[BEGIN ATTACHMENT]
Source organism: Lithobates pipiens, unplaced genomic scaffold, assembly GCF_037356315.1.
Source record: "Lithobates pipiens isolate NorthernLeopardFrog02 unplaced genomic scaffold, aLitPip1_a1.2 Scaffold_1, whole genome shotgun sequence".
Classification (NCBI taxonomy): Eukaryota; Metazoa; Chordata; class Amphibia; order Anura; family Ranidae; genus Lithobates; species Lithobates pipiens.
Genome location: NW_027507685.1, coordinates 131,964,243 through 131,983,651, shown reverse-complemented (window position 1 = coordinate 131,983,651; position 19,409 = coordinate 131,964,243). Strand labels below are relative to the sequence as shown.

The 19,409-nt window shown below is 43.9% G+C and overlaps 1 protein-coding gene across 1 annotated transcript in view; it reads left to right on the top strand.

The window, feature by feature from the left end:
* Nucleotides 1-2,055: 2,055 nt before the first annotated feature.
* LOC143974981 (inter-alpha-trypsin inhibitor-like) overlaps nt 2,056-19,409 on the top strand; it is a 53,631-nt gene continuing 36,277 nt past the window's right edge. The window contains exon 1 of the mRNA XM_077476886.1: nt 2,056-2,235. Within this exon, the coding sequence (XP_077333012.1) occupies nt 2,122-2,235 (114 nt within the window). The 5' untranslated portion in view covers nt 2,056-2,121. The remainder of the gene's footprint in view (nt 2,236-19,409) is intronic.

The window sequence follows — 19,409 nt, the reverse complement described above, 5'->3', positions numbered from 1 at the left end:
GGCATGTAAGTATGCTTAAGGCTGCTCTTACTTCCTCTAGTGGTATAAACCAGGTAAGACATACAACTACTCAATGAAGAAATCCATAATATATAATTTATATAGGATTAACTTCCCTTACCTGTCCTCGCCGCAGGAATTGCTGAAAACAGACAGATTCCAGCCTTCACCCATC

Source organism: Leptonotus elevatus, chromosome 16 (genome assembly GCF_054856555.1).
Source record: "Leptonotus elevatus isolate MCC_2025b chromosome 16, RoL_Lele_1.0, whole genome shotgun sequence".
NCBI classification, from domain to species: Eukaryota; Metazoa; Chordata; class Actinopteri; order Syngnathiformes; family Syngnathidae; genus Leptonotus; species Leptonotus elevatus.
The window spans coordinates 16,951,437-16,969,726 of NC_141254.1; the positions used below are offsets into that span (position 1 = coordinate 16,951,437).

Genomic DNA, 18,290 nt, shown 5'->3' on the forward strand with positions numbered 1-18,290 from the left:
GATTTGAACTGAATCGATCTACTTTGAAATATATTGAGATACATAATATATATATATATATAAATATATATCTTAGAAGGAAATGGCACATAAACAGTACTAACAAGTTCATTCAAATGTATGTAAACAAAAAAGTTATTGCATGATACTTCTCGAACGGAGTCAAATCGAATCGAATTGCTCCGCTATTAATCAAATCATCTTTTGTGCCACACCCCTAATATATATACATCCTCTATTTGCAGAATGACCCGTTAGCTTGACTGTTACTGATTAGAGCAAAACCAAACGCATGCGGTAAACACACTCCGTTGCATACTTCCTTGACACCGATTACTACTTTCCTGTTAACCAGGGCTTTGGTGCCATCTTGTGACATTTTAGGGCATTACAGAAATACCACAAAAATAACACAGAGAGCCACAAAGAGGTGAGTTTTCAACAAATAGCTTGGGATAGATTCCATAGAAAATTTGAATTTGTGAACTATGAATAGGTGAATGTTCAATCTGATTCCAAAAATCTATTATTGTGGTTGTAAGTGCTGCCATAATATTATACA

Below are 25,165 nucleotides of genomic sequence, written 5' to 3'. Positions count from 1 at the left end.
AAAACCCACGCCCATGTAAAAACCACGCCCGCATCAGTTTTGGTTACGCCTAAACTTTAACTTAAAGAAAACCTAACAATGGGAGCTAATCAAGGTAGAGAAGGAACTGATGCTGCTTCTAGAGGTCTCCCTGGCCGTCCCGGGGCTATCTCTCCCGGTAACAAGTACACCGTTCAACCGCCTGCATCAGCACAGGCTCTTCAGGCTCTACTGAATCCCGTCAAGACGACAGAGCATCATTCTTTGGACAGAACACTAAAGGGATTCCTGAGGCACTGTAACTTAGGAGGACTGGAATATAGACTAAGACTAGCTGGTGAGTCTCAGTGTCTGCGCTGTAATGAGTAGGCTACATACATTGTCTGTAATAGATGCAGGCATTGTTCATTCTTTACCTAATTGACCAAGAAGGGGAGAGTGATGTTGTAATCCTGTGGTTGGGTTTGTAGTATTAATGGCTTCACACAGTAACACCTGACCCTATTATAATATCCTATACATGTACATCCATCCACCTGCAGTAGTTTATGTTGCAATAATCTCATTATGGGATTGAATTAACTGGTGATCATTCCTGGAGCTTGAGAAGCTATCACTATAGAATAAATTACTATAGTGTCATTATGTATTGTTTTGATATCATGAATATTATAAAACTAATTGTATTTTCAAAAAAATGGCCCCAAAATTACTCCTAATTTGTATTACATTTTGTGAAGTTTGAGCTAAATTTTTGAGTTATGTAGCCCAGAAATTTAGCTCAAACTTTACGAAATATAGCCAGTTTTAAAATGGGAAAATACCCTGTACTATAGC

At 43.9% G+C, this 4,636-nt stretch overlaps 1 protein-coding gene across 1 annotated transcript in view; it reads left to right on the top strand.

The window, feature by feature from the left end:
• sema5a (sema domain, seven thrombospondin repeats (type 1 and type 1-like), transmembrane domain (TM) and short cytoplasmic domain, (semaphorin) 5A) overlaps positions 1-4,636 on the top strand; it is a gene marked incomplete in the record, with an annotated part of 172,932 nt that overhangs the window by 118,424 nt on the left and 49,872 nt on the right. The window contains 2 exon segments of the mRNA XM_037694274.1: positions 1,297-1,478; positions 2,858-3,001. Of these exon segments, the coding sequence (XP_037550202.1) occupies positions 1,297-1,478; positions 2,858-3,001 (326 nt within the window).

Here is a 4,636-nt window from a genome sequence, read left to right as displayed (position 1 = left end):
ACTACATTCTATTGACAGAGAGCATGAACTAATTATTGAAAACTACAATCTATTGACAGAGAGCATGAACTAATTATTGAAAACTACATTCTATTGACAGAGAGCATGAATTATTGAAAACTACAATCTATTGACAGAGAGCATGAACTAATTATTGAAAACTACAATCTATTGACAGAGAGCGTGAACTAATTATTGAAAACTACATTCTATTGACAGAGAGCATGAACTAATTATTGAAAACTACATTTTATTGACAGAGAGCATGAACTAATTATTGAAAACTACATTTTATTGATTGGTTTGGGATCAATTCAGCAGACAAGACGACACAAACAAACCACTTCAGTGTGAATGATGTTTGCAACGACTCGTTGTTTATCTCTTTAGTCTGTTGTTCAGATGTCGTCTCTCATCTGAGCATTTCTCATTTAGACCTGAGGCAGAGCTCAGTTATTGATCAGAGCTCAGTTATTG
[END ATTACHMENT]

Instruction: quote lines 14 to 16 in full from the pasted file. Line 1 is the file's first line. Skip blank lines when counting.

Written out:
The window spans coordinates 16,951,437-16,969,726 of NC_141254.1; the positions used below are offsets into that span (position 1 = coordinate 16,951,437).

Genomic DNA, 18,290 nt, shown 5'->3' on the forward strand with positions numbered 1-18,290 from the left:
GATTTGAACTGAATCGATCTACTTTGAAATATATTGAGATACATAATATATATATATATATAAATATATATCTTAGAAGGAAATGGCACATAAACAGTACTAACAAGTTCATTCAAATGTATGTAAACAAAAAAGTTATTGCATGATACTTCTCGAACGGAGTCAAATCGAATCGAATTGCTCCGCTATTAATCAAATCATCTTTTGTGCCACACCCCTAATATATATACATCCTCTATTTGCAGAATGACCCGTTAGCTTGACTGTTACTGATTAGAGCAAAACCAAACGCATGCGGTAAACACACTCCGTTGCATACTTCCTTGACACCGATTACTACTTTCCTGTTAACCAGGGCTTTGGTGCCATCTTGTGACATTTTAGGGCATTACAGAAATACCACAAAAATAACACAGAGAGCCACAAAGAGGTGAGTTTTCAACAAATAGCTTGGGATAGATTCCATAGAAAATTTGAATTTGTGAACTATGAATAGGTGAATGTTCAATCTGATTCCAAAAATCTATTATTGTGGTTGTAAGTGCTGCCATAATATTATACA